Like The 39 Steps or The Loyal 47 Ronin, The 22 “Top Secret” Email Messages has a mythic quality to it. As you may have heard if you are a normal person, and definitely heard if you are a Fox News or hate radio devotee, the government declared 22 Clinton email messages “top secret.” And so withheld them from release. Almost immediately, the Clinton campaign demanded that the email messages be released. Why would they do that? Most people are like Max Fisher at Vox who thinks that it is because the Clinton campaign wants the world to see that there is nothing top secret about them.
This is definitely the reason. Good God! I would be shocked if even 0.01% of classified documents deserve to be. When very old documents are finally declassified, they are almost always the most banal things. When they are sexy, it is because they embarrassed someone, not because they would have led to the fall of our empire. Creating “top secret” documents is a way for bureaucrats to feel like they are special. The fact that their jobs are usually pretty boring probably doesn’t help matters. Everyone likes to feel like they are an insider, and what better way than to mark banal nonsense as “top secret”?
One thing I remember very fondly from the 1990s was all of the work that the Clinton administration did declassifying documents. It was amazing and refreshing. I’ve always hated the over-classification of stuff. It’s anti-democratic. But the icing on the cake of what Clinton had done was that after George W Bush was appointed president, Dick Cheney began his own program of re-classifying what Clinton had declassified. It showed that there really are two kinds of people in the world: normal and authoritarian jerks. I mean, that’s such a Stalinist move! Sure, the information has been made public, but now I’m going to stop anyone from talking about it!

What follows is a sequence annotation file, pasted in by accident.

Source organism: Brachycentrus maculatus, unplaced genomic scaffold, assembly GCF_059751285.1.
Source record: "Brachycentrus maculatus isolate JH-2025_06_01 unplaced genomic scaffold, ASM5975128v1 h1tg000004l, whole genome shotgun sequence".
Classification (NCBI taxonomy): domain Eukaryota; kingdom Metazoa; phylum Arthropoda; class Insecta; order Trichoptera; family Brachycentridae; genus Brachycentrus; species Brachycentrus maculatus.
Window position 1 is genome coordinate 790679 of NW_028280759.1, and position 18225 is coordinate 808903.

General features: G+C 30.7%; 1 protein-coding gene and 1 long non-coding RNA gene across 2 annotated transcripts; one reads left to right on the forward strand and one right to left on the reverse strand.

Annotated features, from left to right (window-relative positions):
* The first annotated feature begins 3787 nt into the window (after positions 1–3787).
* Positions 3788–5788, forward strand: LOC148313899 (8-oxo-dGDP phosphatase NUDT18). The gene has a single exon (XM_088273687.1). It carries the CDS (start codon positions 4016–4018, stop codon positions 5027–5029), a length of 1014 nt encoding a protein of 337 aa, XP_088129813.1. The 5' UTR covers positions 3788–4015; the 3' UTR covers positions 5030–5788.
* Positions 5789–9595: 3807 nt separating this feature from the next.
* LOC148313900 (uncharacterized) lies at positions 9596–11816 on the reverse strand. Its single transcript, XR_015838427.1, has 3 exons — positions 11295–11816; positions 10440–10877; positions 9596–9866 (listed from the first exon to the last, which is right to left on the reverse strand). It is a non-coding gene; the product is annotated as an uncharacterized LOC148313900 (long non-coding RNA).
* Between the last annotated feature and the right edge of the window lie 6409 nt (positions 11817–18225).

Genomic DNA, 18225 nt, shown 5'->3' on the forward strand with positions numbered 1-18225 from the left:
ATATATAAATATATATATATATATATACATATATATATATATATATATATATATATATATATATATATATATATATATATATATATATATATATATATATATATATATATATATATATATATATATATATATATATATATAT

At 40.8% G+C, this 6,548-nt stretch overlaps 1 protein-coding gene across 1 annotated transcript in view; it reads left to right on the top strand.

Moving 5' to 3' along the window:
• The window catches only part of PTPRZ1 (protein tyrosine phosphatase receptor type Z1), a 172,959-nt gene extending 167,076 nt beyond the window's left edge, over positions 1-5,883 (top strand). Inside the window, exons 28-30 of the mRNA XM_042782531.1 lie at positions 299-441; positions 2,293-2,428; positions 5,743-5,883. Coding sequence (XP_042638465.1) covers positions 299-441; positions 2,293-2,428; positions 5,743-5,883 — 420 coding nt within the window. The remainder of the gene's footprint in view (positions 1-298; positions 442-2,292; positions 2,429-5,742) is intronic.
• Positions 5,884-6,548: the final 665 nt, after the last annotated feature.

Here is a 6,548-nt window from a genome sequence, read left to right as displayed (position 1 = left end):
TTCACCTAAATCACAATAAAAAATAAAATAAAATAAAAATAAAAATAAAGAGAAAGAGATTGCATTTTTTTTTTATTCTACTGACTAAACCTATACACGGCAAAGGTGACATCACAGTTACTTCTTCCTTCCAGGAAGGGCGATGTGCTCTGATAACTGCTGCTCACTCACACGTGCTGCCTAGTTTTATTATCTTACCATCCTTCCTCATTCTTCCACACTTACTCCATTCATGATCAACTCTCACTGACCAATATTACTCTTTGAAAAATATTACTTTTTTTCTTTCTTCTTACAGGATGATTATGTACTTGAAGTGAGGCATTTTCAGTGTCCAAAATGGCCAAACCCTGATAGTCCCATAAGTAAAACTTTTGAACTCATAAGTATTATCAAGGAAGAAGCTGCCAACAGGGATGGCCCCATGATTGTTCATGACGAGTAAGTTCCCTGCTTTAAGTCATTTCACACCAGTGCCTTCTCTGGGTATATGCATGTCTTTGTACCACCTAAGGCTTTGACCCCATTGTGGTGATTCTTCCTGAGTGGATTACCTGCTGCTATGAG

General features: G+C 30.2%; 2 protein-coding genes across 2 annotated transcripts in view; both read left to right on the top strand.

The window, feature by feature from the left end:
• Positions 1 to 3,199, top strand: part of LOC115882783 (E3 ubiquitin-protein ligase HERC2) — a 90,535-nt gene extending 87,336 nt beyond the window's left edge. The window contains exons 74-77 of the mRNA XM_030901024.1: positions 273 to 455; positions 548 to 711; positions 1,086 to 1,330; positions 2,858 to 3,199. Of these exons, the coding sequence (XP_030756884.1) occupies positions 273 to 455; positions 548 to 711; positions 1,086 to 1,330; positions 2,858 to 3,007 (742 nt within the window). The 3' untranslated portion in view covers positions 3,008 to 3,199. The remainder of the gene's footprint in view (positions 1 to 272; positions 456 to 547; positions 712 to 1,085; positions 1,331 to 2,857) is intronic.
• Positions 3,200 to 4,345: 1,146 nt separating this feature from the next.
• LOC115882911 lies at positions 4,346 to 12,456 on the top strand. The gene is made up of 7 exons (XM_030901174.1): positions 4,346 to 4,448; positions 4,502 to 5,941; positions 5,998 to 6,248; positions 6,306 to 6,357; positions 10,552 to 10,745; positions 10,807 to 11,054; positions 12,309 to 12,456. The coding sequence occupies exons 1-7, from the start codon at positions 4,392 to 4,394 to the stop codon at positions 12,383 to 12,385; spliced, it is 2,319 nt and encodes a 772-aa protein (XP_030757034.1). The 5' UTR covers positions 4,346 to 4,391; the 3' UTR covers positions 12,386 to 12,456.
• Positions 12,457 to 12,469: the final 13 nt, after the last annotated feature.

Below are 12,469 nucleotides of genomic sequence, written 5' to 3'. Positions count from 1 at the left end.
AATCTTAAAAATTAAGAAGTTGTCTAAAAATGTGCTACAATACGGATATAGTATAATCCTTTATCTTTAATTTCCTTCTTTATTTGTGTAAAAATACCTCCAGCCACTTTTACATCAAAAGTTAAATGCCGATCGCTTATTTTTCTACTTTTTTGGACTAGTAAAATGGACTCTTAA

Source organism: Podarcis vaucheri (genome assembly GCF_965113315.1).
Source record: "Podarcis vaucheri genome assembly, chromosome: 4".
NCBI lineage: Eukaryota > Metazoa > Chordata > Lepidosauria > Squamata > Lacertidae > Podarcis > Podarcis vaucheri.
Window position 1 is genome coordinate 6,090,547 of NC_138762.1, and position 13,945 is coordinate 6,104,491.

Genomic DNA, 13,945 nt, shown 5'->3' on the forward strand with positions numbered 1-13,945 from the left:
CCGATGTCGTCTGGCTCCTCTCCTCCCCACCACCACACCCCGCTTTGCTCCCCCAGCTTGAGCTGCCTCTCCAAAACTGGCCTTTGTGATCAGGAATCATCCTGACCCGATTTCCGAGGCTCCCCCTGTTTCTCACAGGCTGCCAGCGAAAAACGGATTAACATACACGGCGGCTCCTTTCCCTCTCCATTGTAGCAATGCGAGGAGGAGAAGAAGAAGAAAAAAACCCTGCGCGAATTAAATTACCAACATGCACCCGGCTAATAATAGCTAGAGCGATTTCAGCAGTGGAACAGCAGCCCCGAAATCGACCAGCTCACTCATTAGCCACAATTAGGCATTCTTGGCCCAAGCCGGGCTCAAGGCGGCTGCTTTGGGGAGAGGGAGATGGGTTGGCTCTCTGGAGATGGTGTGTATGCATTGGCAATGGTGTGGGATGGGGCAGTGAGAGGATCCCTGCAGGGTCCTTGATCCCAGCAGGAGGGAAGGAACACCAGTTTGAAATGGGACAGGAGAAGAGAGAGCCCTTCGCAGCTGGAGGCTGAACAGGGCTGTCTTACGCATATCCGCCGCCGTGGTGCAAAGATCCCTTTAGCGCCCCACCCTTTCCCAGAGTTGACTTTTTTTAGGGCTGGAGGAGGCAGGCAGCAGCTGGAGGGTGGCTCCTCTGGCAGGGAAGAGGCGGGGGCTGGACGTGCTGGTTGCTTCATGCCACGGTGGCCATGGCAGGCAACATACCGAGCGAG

Paul Krugman wrote a really good blog post about his own experience with classified documents. Here is the heart of the matter which not only goes along with everything I know about classified documents but is also pretty funny:
But the reason I kept forgetting to lock the things up was that none of them — literally not one, during a whole year — contained anything actually sensitive. There was nothing in any of them you couldn’t have read in newspapers, or figured out for yourself given public information.
I’m not a good prognosticator, but I’ll tell you how I think this is going to go: no one who doesn’t already care will care. The truth is that the Clinton campaign is playing this exactly right. By immediately demanding the documents’ release, they are signaling that there is nothing to see. And the vast majority of people already know that our classification system, very much including “top secret,” is a joke.
There’s another aspect to it too. People might have their questions about Hillary Clinton. Is she too secretive? Is she a political opportunist? (As if all politicians aren’t both.) But no one thinks that she is incompetent or a traitor. What’s more, it is all so boring. But if it starts a discussion about how over-classified government documents have become, it will be a great thing.
I know one thing: Bernie Sanders won’t be using the “damn emails” as an issue.